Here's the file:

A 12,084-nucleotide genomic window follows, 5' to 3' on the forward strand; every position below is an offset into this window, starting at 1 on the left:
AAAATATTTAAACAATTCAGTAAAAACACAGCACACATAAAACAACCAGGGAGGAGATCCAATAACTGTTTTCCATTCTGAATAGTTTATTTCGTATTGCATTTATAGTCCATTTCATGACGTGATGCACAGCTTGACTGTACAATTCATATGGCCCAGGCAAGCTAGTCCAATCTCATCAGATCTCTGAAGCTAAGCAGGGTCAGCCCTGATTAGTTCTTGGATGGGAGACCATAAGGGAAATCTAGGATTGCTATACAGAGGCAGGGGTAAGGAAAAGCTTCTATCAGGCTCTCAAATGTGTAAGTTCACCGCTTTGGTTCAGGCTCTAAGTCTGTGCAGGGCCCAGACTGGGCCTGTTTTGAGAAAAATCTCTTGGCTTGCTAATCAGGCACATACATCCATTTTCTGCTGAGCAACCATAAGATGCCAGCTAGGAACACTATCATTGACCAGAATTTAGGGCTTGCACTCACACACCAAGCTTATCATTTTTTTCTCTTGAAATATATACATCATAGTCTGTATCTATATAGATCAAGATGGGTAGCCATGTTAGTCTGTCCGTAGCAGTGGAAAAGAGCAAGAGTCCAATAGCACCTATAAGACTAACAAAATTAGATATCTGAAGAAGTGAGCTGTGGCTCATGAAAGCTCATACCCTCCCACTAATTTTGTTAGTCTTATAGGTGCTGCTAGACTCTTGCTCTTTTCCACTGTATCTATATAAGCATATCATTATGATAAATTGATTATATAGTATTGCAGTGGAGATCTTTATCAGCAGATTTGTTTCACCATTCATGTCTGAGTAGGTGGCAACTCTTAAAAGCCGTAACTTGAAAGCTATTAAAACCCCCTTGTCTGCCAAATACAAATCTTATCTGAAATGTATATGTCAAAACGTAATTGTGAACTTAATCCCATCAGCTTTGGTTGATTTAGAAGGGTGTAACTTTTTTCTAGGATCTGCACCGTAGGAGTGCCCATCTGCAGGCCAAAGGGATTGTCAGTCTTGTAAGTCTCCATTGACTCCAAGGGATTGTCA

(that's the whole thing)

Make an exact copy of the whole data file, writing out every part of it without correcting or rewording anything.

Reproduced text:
A 12,084-nucleotide genomic window follows, 5' to 3' on the forward strand; every position below is an offset into this window, starting at 1 on the left:
AAAATATTTAAACAATTCAGTAAAAACACAGCACACATAAAACAACCAGGGAGGAGATCCAATAACTGTTTTCCATTCTGAATAGTTTATTTCGTATTGCATTTATAGTCCATTTCATGACGTGATGCACAGCTTGACTGTACAATTCATATGGCCCAGGCAAGCTAGTCCAATCTCATCAGATCTCTGAAGCTAAGCAGGGTCAGCCCTGATTAGTTCTTGGATGGGAGACCATAAGGGAAATCTAGGATTGCTATACAGAGGCAGGGGTAAGGAAAAGCTTCTATCAGGCTCTCAAATGTGTAAGTTCACCGCTTTGGTTCAGGCTCTAAGTCTGTGCAGGGCCCAGACTGGGCCTGTTTTGAGAAAAATCTCTTGGCTTGCTAATCAGGCACATACATCCATTTTCTGCTGAGCAACCATAAGATGCCAGCTAGGAACACTATCATTGACCAGAATTTAGGGCTTGCACTCACACACCAAGCTTATCATTTTTTTCTCTTGAAATATATACATCATAGTCTGTATCTATATAGATCAAGATGGGTAGCCATGTTAGTCTGTCCGTAGCAGTGGAAAAGAGCAAGAGTCCAATAGCACCTATAAGACTAACAAAATTAGATATCTGAAGAAGTGAGCTGTGGCTCATGAAAGCTCATACCCTCCCACTAATTTTGTTAGTCTTATAGGTGCTGCTAGACTCTTGCTCTTTTCCACTGTATCTATATAAGCATATCATTATGATAAATTGATTATATAGTATTGCAGTGGAGATCTTTATCAGCAGATTTGTTTCACCATTCATGTCTGAGTAGGTGGCAACTCTTAAAAGCCGTAACTTGAAAGCTATTAAAACCCCCTTGTCTGCCAAATACAAATCTTATCTGAAATGTATATGTCAAAACGTAATTGTGAACTTAATCCCATCAGCTTTGGTTGATTTAGAAGGGTGTAACTTTTTTCTAGGATCTGCACCGTAGGAGTGCCCATCTGCAGGCCAAAGGGATTGTCAGTCTTGTAAGTCTCCATTGACTCCAAGGGATTGTCA